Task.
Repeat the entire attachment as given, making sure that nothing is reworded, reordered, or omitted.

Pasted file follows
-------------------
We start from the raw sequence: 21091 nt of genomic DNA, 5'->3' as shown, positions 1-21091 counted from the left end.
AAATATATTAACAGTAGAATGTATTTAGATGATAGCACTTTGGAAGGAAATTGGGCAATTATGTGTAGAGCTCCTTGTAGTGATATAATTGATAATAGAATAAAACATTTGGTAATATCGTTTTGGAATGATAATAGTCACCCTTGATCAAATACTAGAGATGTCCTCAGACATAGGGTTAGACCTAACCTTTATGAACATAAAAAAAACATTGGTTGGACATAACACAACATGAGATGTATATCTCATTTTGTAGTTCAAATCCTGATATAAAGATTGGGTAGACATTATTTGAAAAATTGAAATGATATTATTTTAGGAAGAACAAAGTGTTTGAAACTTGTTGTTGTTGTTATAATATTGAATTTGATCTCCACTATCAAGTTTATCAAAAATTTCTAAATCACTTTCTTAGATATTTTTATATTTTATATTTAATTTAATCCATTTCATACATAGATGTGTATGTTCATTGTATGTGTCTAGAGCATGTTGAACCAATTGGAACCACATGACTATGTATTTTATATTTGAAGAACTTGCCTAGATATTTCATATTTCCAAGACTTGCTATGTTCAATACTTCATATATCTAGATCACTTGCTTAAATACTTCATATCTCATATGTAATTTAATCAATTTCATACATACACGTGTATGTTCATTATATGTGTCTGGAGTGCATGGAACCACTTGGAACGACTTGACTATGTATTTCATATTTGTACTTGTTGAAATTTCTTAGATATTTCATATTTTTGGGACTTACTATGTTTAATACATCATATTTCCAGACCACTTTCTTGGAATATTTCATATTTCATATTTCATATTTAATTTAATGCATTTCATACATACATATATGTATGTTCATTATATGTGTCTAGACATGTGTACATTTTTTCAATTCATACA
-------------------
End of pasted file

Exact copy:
We start from the raw sequence: 21091 nt of genomic DNA, 5'->3' as shown, positions 1-21091 counted from the left end.
AAATATATTAACAGTAGAATGTATTTAGATGATAGCACTTTGGAAGGAAATTGGGCAATTATGTGTAGAGCTCCTTGTAGTGATATAATTGATAATAGAATAAAACATTTGGTAATATCGTTTTGGAATGATAATAGTCACCCTTGATCAAATACTAGAGATGTCCTCAGACATAGGGTTAGACCTAACCTTTATGAACATAAAAAAAACATTGGTTGGACATAACACAACATGAGATGTATATCTCATTTTGTAGTTCAAATCCTGATATAAAGATTGGGTAGACATTATTTGAAAAATTGAAATGATATTATTTTAGGAAGAACAAAGTGTTTGAAACTTGTTGTTGTTGTTATAATATTGAATTTGATCTCCACTATCAAGTTTATCAAAAATTTCTAAATCACTTTCTTAGATATTTTTATATTTTATATTTAATTTAATCCATTTCATACATAGATGTGTATGTTCATTGTATGTGTCTAGAGCATGTTGAACCAATTGGAACCACATGACTATGTATTTTATATTTGAAGAACTTGCCTAGATATTTCATATTTCCAAGACTTGCTATGTTCAATACTTCATATATCTAGATCACTTGCTTAAATACTTCATATCTCATATGTAATTTAATCAATTTCATACATACACGTGTATGTTCATTATATGTGTCTGGAGTGCATGGAACCACTTGGAACGACTTGACTATGTATTTCATATTTGTACTTGTTGAAATTTCTTAGATATTTCATATTTTTGGGACTTACTATGTTTAATACATCATATTTCCAGACCACTTTCTTGGAATATTTCATATTTCATATTTCATATTTAATTTAATGCATTTCATACATACATATATGTATGTTCATTATATGTGTCTAGACATGTGTACATTTTTTCAATTCATACA